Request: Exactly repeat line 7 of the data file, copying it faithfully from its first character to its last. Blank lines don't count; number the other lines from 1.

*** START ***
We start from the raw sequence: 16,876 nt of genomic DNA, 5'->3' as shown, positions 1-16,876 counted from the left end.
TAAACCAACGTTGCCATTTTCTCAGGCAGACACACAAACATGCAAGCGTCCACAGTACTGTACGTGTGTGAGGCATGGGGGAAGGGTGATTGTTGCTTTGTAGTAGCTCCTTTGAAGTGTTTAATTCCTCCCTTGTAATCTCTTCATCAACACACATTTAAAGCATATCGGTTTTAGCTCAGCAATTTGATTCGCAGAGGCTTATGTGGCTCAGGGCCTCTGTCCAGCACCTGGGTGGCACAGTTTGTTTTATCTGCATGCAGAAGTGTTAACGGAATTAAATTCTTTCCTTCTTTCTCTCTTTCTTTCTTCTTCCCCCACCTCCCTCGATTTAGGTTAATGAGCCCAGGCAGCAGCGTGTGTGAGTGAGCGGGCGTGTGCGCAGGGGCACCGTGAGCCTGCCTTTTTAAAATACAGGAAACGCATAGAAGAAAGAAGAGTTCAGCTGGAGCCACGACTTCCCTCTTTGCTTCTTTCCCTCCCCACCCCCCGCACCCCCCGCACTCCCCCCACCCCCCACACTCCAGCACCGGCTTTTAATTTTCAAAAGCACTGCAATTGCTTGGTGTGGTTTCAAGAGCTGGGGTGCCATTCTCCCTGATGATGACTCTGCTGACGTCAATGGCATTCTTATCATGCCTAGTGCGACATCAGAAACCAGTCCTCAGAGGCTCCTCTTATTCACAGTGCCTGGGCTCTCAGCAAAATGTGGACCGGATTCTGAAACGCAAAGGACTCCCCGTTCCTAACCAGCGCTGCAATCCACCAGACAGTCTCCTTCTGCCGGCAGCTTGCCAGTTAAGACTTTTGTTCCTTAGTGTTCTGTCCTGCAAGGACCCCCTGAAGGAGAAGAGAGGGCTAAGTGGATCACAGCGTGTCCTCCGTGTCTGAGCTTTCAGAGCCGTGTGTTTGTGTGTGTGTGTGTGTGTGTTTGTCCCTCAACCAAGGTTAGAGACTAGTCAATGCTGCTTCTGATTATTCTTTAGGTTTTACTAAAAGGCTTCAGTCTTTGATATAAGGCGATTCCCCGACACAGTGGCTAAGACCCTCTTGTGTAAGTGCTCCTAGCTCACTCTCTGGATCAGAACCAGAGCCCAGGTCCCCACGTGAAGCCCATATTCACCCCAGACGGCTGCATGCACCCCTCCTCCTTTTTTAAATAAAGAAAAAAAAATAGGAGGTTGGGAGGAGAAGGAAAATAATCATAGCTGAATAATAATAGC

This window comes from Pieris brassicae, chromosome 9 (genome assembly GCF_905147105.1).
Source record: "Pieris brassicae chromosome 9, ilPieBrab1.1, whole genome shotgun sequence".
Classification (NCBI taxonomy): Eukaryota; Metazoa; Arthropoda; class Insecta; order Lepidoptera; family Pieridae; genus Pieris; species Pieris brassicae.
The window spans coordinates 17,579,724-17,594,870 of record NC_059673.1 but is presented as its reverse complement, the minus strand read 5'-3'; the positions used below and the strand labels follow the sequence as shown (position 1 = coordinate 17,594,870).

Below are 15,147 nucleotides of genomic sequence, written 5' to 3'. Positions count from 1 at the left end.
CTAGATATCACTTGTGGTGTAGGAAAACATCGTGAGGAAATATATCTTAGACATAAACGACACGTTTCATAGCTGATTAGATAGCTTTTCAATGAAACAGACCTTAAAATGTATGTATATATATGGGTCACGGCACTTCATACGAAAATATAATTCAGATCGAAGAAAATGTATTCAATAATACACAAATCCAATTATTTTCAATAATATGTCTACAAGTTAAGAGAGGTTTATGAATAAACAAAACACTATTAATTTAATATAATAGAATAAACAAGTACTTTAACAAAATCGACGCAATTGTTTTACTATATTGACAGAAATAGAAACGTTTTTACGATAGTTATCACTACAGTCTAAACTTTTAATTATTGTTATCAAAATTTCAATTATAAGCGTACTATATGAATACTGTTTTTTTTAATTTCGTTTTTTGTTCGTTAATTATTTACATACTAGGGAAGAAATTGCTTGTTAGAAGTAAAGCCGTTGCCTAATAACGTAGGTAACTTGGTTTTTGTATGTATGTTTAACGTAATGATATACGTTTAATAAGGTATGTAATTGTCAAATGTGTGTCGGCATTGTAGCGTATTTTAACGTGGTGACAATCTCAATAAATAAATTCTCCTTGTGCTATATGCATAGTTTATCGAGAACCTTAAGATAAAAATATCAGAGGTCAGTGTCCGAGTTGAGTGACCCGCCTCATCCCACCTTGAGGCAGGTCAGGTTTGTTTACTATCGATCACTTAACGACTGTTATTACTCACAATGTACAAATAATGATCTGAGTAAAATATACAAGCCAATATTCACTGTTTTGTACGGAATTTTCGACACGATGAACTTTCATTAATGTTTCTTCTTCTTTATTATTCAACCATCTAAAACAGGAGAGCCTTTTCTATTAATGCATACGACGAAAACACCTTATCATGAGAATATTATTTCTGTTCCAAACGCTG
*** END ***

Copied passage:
Below are 15,147 nucleotides of genomic sequence, written 5' to 3'. Positions count from 1 at the left end.